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The Guardian Backtracks On WhatsApp 'Backdoor' Report

Slashdot - 54 min 36 sec ago
Five months after The Guardian published an investigative report, in which it found a "backdoor" in the Facebook-owned service, the publication is finally making amendments. The January report immediately stirred controversy among security experts, who began questioning The Guardian's piece. Weeks later, Zeynep Tufekci, a researcher and op-ed writer for the New York Times, published an open letter with over 70 major security researchers working at major universities and companies like Google condemning the story, and asking the publication to retract it.. Paul Chadwick, The Guardian's reader's editor, said "The Guardian was wrong to report last January that the popular messaging service WhatsApp had a security flaw so serious that it was a huge threat to freedom of speech." From his article: In a detailed review I found that misinterpretations, mistakes and misunderstandings happened at several stages of the reporting and editing process. Cumulatively they produced an article that overstated its case. The Guardian ought to have responded more effectively to the strong criticism the article generated from well-credentialled experts in the arcane field of developing and adapting end-to-end encryption for a large-scale messaging service. The original article -- now amended and associated with the conclusions of this review -- led to follow-up coverage, some of which sustained the wrong impression given at the outset. The most serious inaccuracy was a claim that WhatsApp had a "backdoor", an intentional, secret way for third parties to read supposedly private messages. This claim was withdrawn within eight hours of initial publication online, but withdrawn incompletely. The story retained material predicated on the existence of a backdoor, including strongly expressed concerns about threats to freedom, betrayal of trust and benefits for governments which surveil. In effect, having dialled back the cause for alarm, the Guardian failed to dial back expressions of alarm.

Read more of this story at Slashdot.

Categories: Nerd News

Pricey electric bicycle wheel gets you to work sweat-free

Engadget - 1 hour 36 sec ago
Yes, I own a bike. But it's nothing to get excited about. A neighbor put it on the sidewalk with a "free" sign, and bam! I had a bicycle. It's old and rusty but perfect for neighborhood errands. I normally wouldn't use it to ride to work, but the $1,...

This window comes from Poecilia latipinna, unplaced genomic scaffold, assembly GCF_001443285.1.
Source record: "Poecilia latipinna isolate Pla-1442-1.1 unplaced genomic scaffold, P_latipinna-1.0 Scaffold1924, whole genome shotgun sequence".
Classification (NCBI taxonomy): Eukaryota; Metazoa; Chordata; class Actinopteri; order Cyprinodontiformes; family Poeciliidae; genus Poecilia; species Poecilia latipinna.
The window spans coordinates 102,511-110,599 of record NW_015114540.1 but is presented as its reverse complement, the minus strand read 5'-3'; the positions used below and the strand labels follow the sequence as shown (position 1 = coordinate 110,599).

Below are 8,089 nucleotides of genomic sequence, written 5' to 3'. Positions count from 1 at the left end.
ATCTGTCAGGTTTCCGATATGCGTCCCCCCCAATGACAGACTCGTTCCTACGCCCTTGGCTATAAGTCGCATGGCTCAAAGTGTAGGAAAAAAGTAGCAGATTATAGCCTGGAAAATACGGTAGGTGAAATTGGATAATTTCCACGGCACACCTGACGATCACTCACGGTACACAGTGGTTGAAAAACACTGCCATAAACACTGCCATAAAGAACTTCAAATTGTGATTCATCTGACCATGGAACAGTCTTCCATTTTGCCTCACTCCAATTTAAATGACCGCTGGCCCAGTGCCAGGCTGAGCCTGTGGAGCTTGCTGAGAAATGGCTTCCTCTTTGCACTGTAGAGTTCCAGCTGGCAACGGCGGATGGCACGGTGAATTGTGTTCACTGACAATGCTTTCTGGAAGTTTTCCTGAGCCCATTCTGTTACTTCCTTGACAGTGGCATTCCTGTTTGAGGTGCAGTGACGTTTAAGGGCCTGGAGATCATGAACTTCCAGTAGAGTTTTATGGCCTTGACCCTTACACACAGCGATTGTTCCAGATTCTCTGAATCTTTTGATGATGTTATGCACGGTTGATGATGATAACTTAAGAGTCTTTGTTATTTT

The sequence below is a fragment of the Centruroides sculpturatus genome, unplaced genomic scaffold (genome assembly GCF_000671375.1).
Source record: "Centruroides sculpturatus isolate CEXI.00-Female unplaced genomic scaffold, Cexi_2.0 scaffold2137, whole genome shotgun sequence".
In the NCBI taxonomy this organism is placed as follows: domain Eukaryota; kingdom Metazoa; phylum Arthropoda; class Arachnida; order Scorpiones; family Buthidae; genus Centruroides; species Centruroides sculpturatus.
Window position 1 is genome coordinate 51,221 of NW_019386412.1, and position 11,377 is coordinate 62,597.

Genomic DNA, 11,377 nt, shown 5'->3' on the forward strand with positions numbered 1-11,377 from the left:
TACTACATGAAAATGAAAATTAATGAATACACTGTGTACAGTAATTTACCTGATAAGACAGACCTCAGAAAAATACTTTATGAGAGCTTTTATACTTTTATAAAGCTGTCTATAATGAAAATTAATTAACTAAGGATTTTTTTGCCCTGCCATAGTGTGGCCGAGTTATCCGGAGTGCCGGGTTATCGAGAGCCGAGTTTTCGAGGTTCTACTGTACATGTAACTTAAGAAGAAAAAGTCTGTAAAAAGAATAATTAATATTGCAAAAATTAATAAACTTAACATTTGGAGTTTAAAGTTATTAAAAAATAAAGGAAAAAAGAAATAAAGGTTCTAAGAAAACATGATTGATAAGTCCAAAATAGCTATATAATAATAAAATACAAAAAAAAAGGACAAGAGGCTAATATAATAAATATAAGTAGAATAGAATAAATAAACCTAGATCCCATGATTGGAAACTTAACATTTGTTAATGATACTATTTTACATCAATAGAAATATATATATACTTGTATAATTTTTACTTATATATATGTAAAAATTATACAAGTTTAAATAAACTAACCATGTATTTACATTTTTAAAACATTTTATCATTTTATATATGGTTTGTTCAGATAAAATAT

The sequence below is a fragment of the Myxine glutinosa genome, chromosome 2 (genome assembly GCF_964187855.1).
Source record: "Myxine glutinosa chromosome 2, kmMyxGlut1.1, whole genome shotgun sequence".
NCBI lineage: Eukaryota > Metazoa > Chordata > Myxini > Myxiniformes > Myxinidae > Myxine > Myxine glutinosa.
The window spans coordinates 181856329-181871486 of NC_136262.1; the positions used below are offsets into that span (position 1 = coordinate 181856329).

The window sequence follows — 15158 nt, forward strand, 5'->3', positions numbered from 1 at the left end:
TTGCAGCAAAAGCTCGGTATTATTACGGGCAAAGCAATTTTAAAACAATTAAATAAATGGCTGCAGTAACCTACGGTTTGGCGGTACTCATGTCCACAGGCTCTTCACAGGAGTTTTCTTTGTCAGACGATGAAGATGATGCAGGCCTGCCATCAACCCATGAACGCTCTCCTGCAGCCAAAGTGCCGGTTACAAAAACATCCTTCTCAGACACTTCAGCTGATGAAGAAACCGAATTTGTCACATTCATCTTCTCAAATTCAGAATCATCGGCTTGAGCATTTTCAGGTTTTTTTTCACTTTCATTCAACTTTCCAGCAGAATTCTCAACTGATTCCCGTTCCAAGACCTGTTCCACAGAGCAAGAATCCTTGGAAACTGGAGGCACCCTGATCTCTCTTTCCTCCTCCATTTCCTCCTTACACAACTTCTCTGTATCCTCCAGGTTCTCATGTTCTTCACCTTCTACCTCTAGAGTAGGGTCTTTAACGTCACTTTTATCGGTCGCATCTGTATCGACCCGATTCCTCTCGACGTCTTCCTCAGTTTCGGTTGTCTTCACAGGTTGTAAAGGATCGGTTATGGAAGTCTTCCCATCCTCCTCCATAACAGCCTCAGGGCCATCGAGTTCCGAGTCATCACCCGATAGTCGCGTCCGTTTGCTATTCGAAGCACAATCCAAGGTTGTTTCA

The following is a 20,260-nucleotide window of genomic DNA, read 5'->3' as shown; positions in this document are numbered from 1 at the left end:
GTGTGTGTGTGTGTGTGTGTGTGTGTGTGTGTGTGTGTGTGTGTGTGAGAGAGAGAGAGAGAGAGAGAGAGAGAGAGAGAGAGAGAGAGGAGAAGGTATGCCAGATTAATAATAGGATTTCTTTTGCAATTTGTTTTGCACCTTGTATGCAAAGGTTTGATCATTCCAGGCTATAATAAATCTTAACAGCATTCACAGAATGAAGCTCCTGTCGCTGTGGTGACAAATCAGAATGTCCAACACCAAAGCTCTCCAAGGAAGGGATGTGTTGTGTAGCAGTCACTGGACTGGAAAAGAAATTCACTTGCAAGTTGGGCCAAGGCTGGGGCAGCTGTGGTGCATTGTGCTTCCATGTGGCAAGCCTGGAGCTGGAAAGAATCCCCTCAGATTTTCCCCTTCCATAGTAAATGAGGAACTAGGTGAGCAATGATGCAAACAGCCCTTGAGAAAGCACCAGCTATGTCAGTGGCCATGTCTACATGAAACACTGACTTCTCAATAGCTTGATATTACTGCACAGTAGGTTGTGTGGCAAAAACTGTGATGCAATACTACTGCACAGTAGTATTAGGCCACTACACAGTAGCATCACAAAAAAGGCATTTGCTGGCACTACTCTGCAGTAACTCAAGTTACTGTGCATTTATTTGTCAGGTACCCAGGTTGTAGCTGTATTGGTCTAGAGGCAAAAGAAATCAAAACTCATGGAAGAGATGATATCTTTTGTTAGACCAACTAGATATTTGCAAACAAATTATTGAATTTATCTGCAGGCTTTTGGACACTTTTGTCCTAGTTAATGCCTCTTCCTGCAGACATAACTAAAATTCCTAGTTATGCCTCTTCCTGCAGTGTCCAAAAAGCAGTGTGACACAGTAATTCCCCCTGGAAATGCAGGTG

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Volkswagen’s cars will be ‘talking’ to each other by 2019

Engadget - 1 hour 19 min ago
Vehicles will be communicating with other as soon as 2019, if Volkswagen's plans come to fruition. Just one day after announcing its autonomous vehicle AI partnership with NVIDIA, the German car manufacturer says pWLAN (public wireless LAN) technolog...
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Microsoft's Telemetry Shows Petya Infections in 65 Countries Around the World

Slashdot - 1 hour 33 min ago
From a blog post by Microsoft: On June 27, 2017 reports of a ransomware infection began spreading across Europe. We saw the first infections in Ukraine, where more than 12,500 machines encountered the threat. We then observed infections in another 64 countries, including Belgium, Brazil, Germany, Russia, and the United States. The new ransomware has worm capabilities, which allows it to move laterally across infected networks. Based on our investigation, this new ransomware shares similar codes and is a new variant of Ransom:Win32/Petya. This new strain of ransomware, however, is more sophisticated. [...] Initial infection appears to involve a software supply-chain threat involving the Ukrainian company M.E.Doc, which develops tax accounting software, MEDoc. Although this vector was speculated at length by news media and security researchers -- including Ukraine's own Cyber Police -- there was only circumstantial evidence for this vector. Microsoft now has evidence that a few active infections of the ransomware initially started from the legitimate MEDoc updater process. A New York Times reports how rest of the world is dealing with Petya. From the article: A fuller picture of the impact will probably emerge in the coming days. But companies and government offices worldwide appeared less affected than the WannaCry attack, notably in places like China, which was hard hit in May. Reports from Asia suggested that many of the companies hit were the local arms of European and American companies struck on Tuesday. In Mumbai, India, a port terminal operated by A.P. Moller-Maersk, the Danish shipping giant, was shut after it disclosed that it had been hit by the malware. In a statement, Indian port authorities said they were taking steps to relieve congestion, such as finding places to park stranded cargo. The attack shut the terminal down on Tuesday afternoon. On the Australian island of Tasmania, computers in a Cadbury chocolate factory owned by Mondelez International, the American food company, displayed the ransomware message, according to the local news media.